FOOTBALL /// Westlake Warriors
A pair of textbook blocks opened a running lane.
Corey Campos, a Westlake High freshman football player seeing his first action of the fall against St. Francis on Sept. 12, burst through the opening.
The running back eluded one defender and broke free in the defensive secondary.
With nothing but open space in front of him, Campos turned on the boosters.
Golden Knights pursued, but nothing was going to stop Campos from celebrating in the end zone with his Warrior brothers.
“He booked it the whole way there,” George Campos said of his son, who sprinted 65 yards for the score.
Ecstatic Westlake teammates caught up with and surrounded Corey Campos, who pointed to his family in the stands before spiking the ball like Rob Gronkowski and mimicking Cam Newton’s Superman shirt rip.
“We were not expecting that at all,” said Brandi Campos, the player’s mother, of the impromptu celebration.
Westlake cheerleaders, fans and players lost their collective minds, but the scoreboard remained unchanged. Time hadn’t even come off the clock.
The run technically didn’t count toward the final score because coaches on both teams agreed before the game to allow Corey Campos, a 15-year-old with Down syndrome, to open the second half with a touchdown run.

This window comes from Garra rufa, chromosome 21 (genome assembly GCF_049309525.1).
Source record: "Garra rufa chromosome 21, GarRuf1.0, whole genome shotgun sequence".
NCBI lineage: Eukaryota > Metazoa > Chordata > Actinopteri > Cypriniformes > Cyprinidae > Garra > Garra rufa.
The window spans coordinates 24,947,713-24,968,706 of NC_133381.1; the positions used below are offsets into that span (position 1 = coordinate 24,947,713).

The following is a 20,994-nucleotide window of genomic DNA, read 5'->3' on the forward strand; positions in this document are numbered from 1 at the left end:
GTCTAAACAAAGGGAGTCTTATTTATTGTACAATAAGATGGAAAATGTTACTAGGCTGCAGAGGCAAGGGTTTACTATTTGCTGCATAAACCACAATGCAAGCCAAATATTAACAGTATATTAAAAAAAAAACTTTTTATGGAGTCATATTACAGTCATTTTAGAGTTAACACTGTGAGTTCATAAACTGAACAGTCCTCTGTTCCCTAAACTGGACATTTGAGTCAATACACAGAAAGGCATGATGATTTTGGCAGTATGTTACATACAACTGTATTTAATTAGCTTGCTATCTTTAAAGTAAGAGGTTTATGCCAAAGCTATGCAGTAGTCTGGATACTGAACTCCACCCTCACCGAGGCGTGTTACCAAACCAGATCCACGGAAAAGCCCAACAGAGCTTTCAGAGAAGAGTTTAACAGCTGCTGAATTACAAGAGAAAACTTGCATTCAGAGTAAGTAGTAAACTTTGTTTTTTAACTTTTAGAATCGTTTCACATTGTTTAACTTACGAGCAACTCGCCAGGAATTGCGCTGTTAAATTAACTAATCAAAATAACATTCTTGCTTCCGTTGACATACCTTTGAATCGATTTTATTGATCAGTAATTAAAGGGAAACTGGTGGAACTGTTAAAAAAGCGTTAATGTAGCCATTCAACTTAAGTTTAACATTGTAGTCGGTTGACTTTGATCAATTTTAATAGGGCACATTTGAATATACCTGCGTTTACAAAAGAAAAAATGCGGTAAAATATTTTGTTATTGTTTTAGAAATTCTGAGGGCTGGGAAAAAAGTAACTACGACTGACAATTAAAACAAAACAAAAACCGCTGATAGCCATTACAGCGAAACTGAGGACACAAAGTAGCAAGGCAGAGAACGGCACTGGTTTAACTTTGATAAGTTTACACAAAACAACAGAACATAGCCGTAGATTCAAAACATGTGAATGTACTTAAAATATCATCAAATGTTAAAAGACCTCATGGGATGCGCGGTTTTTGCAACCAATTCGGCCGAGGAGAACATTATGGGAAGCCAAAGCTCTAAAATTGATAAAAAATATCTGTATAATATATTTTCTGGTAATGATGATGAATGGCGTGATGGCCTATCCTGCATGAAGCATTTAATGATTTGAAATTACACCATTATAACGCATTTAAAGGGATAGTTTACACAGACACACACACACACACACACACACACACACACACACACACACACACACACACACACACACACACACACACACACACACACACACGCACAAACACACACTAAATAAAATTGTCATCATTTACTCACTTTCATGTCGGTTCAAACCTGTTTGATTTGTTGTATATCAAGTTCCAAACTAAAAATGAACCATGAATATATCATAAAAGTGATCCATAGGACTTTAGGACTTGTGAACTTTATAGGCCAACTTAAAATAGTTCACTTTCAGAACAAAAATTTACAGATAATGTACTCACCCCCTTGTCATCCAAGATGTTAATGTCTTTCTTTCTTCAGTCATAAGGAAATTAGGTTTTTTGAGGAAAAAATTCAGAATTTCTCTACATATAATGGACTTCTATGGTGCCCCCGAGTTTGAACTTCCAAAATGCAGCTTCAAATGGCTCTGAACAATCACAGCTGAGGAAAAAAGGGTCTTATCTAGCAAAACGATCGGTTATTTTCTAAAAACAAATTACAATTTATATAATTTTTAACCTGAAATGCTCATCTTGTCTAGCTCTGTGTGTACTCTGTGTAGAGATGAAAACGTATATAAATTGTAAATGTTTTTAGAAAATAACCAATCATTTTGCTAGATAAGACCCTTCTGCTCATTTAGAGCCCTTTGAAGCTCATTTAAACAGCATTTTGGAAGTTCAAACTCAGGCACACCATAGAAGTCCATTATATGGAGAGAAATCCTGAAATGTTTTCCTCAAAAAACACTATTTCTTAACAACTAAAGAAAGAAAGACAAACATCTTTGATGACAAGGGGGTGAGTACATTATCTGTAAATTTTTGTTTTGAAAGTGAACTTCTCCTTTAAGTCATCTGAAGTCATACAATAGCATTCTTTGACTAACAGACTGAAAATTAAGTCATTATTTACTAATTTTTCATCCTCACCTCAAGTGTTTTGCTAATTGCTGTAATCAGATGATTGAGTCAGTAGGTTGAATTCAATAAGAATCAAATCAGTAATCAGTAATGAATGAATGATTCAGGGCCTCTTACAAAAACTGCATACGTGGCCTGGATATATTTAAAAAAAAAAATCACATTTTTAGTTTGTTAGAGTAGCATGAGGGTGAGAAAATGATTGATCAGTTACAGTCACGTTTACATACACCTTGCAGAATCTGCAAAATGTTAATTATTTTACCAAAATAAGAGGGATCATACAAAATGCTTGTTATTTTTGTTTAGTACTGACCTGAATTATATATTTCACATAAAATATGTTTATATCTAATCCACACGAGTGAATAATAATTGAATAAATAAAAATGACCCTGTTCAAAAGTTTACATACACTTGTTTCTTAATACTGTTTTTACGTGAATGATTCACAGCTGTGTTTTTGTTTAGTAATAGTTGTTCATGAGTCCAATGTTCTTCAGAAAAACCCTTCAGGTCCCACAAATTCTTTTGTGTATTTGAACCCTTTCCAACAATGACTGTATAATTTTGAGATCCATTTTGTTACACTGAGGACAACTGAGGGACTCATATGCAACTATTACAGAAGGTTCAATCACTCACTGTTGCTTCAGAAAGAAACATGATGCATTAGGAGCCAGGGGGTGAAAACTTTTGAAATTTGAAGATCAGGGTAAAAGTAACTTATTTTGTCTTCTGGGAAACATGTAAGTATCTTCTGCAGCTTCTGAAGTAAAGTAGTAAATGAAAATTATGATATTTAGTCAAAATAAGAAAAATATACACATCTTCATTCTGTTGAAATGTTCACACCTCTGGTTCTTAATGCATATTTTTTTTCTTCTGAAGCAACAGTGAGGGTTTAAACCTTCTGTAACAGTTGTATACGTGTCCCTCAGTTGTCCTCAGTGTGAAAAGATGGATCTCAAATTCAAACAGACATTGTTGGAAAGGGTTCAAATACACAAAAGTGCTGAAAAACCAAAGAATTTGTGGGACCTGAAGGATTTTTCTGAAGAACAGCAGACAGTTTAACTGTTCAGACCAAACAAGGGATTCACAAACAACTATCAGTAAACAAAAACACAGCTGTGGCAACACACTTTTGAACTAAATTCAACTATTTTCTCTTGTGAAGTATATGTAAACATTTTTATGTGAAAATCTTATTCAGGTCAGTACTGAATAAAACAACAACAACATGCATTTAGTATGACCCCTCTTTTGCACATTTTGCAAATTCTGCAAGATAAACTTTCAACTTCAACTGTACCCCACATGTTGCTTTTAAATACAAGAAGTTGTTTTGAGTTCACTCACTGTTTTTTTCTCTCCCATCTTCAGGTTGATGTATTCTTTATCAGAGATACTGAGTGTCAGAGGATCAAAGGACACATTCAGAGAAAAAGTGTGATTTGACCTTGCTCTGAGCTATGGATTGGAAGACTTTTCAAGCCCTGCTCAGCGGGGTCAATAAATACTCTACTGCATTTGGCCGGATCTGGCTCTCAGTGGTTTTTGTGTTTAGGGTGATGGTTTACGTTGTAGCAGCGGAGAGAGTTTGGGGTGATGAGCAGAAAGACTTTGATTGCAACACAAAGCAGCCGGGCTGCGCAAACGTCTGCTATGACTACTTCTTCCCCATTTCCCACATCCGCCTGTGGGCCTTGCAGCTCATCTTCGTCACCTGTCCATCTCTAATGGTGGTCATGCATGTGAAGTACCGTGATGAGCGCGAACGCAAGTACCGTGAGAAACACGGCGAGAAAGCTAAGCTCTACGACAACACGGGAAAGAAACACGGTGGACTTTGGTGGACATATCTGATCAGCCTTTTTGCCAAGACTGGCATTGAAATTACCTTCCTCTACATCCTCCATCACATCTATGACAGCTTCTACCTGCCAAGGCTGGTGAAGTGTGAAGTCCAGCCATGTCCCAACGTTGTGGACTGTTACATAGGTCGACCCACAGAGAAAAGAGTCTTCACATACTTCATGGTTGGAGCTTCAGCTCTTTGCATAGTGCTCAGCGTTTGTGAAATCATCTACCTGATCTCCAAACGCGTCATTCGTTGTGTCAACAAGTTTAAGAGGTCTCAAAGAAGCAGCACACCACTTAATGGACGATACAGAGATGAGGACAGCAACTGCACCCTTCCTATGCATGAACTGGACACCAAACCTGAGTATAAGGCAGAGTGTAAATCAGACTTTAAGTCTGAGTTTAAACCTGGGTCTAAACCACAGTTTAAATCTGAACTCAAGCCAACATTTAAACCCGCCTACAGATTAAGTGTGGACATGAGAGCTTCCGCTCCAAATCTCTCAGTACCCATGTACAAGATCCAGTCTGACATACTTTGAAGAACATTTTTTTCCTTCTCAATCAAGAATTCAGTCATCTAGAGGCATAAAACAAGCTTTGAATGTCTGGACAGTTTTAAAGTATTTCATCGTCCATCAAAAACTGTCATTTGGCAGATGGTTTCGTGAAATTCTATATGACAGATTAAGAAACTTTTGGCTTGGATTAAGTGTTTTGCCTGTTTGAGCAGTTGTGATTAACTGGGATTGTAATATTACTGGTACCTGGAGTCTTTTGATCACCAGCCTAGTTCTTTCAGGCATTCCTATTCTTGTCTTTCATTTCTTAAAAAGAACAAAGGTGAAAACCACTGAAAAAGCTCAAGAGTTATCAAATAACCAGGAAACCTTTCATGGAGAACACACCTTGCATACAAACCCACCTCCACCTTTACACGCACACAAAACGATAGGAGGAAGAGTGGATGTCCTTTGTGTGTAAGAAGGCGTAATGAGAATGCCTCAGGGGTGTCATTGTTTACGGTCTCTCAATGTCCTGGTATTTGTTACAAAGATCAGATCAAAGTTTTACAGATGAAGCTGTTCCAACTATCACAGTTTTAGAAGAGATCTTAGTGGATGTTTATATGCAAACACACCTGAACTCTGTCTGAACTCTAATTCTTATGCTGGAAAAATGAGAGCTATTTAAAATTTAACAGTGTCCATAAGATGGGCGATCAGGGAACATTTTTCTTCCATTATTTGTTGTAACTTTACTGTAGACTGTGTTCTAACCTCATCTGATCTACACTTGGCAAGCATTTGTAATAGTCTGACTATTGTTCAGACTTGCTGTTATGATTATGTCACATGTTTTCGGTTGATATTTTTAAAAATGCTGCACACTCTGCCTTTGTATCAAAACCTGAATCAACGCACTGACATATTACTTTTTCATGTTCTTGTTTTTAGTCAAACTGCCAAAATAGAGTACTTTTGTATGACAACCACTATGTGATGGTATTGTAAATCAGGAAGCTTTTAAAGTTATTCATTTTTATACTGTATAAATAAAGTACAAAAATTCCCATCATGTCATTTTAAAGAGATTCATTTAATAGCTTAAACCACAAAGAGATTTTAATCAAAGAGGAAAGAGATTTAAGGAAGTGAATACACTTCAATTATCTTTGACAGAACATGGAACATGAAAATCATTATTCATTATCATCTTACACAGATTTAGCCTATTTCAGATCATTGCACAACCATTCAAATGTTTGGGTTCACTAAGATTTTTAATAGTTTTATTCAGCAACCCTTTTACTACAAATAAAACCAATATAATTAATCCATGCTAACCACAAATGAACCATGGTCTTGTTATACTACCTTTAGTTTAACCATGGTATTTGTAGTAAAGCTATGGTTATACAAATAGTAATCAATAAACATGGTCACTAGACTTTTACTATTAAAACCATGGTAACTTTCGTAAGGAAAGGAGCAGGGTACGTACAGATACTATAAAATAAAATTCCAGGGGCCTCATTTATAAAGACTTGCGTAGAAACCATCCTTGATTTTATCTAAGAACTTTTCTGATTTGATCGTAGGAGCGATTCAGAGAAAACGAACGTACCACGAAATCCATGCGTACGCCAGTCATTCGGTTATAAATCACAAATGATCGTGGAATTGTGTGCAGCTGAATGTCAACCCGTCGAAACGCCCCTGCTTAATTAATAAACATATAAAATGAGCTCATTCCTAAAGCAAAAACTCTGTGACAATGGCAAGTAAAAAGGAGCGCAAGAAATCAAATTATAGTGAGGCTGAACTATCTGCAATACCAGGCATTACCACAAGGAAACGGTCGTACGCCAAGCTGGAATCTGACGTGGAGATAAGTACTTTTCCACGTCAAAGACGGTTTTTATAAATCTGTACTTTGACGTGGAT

Campos didn’t mind.
“It counted in his book,” his father said.
If teammates hadn’t stopped him, Campos would probably still be celebrating in the end zone, forever basking in the glory of his first touchdown as a high school football player.
LOVE OF THE GAME
Campos paced up and down the sideline as his Westlake teammates battled St. Bonaventure on Oct. 11.
The freshman paused to fix the loose end of the pink tape on his left wrist. The tape matched the pink laces he’s sporting on his cleats for all of October, Breast Cancer Awareness Month.
A sentence a teammate had scribbled on the tape in black sharpie was illegible, but Campos explained the significance of the words.
“It says, ‘I love you, mom and dad,’” he said, flashing his heartwarming smile.
That smile hasn’t left Campos’ face since the summer, when his parents signed him up for his first season of tackle football.